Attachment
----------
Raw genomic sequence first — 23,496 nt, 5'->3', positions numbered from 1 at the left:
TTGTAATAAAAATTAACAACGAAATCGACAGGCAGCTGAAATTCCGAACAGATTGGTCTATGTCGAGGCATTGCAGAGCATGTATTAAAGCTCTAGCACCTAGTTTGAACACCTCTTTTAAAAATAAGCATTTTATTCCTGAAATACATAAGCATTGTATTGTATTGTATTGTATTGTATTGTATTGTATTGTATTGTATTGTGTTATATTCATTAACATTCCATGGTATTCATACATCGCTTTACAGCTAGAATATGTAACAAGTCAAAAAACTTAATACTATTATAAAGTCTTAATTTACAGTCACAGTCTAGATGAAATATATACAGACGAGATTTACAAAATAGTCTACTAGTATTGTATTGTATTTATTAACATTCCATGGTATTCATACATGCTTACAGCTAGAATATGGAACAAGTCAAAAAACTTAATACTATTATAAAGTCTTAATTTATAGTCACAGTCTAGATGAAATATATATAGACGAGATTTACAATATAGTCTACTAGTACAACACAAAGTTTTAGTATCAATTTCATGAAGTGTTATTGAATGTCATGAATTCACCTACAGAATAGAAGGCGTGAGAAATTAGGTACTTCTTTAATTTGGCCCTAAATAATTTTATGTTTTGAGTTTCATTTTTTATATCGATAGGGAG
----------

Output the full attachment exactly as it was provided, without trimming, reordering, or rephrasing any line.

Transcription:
Raw genomic sequence first — 23,496 nt, 5'->3', positions numbered from 1 at the left:
TTGTAATAAAAATTAACAACGAAATCGACAGGCAGCTGAAATTCCGAACAGATTGGTCTATGTCGAGGCATTGCAGAGCATGTATTAAAGCTCTAGCACCTAGTTTGAACACCTCTTTTAAAAATAAGCATTTTATTCCTGAAATACATAAGCATTGTATTGTATTGTATTGTATTGTATTGTATTGTATTGTATTGTATTGTGTTATATTCATTAACATTCCATGGTATTCATACATCGCTTTACAGCTAGAATATGTAACAAGTCAAAAAACTTAATACTATTATAAAGTCTTAATTTACAGTCACAGTCTAGATGAAATATATACAGACGAGATTTACAAAATAGTCTACTAGTATTGTATTGTATTTATTAACATTCCATGGTATTCATACATGCTTACAGCTAGAATATGGAACAAGTCAAAAAACTTAATACTATTATAAAGTCTTAATTTATAGTCACAGTCTAGATGAAATATATATAGACGAGATTTACAATATAGTCTACTAGTACAACACAAAGTTTTAGTATCAATTTCATGAAGTGTTATTGAATGTCATGAATTCACCTACAGAATAGAAGGCGTGAGAAATTAGGTACTTCTTTAATTTGGCCCTAAATAATTTTATGTTTTGAGTTTCATTTTTTATATCGATAGGGAG